Cognitive Surplus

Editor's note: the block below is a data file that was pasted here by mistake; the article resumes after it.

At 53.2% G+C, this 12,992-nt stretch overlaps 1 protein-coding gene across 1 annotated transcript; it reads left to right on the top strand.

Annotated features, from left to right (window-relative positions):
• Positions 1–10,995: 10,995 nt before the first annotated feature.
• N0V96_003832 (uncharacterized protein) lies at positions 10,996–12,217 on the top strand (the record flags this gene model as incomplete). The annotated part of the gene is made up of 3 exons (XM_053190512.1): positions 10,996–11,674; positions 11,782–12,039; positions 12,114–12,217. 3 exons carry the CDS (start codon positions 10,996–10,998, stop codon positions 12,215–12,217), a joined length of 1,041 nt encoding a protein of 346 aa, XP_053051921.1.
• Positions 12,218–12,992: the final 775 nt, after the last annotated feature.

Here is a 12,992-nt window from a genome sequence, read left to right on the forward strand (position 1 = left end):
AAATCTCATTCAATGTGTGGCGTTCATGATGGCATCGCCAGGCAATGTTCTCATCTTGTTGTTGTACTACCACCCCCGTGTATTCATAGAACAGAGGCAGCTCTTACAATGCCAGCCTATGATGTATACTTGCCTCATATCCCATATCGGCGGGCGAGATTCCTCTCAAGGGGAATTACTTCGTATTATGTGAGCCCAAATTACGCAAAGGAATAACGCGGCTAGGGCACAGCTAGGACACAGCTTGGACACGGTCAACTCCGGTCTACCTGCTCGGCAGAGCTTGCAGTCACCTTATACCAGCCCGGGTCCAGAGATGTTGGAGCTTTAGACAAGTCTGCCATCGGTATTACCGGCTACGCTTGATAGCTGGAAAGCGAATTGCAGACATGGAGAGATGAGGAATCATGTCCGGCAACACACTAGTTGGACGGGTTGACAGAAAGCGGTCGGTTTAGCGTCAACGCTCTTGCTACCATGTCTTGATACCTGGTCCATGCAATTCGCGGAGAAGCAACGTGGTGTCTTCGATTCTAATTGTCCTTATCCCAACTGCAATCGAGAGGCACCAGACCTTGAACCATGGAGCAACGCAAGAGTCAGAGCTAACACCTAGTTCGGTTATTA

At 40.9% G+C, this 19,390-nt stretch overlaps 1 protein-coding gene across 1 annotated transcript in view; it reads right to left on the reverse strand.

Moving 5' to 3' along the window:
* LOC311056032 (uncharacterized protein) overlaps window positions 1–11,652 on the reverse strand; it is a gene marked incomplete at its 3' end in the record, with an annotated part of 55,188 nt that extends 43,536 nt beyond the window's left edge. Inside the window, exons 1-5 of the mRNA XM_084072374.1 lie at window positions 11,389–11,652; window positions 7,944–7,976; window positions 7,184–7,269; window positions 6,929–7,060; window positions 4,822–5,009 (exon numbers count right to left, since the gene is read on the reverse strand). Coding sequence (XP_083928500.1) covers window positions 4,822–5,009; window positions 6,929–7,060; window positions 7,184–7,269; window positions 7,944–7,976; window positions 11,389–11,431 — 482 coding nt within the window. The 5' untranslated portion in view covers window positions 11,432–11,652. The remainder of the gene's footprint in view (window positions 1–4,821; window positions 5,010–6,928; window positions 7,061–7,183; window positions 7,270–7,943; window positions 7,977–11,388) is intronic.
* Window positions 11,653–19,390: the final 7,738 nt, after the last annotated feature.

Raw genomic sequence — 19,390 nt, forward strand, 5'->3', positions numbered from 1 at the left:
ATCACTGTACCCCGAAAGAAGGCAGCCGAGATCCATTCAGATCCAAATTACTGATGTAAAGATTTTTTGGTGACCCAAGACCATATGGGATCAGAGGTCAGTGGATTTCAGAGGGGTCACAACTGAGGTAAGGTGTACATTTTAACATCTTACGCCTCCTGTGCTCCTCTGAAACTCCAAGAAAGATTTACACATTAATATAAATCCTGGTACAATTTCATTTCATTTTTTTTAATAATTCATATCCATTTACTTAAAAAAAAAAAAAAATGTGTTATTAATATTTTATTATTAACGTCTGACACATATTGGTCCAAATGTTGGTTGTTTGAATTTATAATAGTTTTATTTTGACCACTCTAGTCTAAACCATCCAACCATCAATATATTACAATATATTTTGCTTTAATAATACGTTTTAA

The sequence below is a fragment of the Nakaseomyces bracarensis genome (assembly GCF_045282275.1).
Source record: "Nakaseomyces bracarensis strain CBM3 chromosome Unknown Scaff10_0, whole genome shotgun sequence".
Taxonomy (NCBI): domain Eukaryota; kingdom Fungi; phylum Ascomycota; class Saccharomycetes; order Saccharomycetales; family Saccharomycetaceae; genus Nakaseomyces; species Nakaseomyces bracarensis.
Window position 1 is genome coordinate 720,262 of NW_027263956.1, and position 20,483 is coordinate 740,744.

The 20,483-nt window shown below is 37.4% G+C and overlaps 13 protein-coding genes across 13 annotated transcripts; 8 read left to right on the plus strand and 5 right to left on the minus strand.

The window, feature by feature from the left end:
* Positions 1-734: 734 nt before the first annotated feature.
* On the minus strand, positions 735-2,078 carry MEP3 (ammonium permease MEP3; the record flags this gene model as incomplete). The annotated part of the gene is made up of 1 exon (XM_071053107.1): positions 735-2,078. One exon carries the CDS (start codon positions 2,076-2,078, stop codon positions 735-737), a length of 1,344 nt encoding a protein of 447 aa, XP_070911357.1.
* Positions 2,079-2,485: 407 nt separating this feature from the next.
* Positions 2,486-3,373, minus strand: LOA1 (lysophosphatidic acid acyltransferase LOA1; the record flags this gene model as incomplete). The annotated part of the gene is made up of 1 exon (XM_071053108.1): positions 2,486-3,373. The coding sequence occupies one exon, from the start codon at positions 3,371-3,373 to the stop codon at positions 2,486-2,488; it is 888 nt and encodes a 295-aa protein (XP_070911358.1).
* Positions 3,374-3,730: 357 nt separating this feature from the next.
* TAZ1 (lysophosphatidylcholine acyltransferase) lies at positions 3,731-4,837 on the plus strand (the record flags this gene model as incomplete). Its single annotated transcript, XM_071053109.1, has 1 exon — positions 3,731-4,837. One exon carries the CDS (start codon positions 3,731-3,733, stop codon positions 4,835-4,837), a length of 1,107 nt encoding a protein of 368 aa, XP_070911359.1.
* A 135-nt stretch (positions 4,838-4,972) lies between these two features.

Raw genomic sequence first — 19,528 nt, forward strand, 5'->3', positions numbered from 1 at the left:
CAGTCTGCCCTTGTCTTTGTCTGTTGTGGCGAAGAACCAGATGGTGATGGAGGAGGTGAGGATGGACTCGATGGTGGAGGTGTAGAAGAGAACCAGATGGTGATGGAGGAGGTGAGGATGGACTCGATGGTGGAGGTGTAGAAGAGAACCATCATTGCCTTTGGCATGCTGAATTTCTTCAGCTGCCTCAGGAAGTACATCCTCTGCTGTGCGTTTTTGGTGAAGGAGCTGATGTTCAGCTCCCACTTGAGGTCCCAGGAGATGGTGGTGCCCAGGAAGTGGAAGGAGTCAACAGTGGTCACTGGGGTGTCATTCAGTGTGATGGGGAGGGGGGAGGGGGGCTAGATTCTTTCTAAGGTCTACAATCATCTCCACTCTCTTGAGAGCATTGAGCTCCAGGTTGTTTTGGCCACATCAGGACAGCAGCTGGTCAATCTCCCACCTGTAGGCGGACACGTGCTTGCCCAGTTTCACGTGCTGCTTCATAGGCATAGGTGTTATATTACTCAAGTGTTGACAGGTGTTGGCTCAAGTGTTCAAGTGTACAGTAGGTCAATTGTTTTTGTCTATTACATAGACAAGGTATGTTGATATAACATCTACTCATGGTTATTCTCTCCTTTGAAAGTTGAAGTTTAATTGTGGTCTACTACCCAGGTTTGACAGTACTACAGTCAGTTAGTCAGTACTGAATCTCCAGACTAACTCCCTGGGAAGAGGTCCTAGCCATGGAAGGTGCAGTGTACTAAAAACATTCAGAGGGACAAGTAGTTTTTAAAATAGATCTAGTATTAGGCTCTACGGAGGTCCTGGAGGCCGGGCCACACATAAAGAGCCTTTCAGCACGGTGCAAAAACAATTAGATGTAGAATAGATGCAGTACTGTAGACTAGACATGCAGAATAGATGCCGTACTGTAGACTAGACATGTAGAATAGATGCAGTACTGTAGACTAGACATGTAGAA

I have unfortunately suffered from “senioritis”, which is to blame for my late post of my chapter summary from Cognitive Surplus. I have regained my motivation and back in the game! As those of you who have read, the first chapter started off by comparing Gin and TV for these are both reactions to societal problems; gin being the reaction to dramatic social change and the inability to adapt and TV the reaction to free time. He continues to state how although we know that TV aids in making us unhappy we continue to watch it. It actually makes us addicted to dreams of materialistic things while hindering our motivation and drive to get to those dreams. It has also made us underestimate the importance of interpersonal relationships. Then he brought up the point about how one hundred million hours has been spent on editing Wikipedia articles compared to the roughly two billion hours Americans watch TV every year; that would be 2000 wiki per year if we decided that as our passerby time activity. We would be doing something productive that benefits us all since the usage of Wikipedia has grown tremendously. I found this quote on page 14 that I thought was really important and interesting, it states “its also easy to assume that the world as it currently exists represents some sort of ideal expression of society, and that all deviations from this sacred tradition are both shocking and bad. Although the internet is already 40 years old, and the web half that age, some people are still astonished that individual members of society, previously happy to spend most of their free time consumer, would start voluntarily making and sharing things. I think this shows how we live in a consumer demanded society. He then goes into how people are starting to watch less television due to the Milkshake Mistake which has two parts to it: in context of media there is a focus on the tools over the behaviors and that the consumption of media is just a habit not tradition, so its easier to break than people believe. This then sparks the idea of us beginning to participate in creative acts with our spare time. He brings up this idea of “lolcat” which are images that feature a cat with some sort of text attached intended to be humorous and he states that it’s the stupidest kind of art yet its purposes is to show us as long as we as consumers can create it, it will continue to arise. Perfect example of this can be seen on twitter when people circulate around memes with their own customized words. Then he goes into talking about how media is like a triathlon with three events: people like to consume, but they also like to produce and share. And with all the recent technologies it become much easier for people to do that, like for instance Instagram where you can view other people’s pictures while also taking your own. He ends with explaining that the means, motive, and opportunity are the how’s, whys, and what’s, behind what we choose to do with our cognitive surplus.


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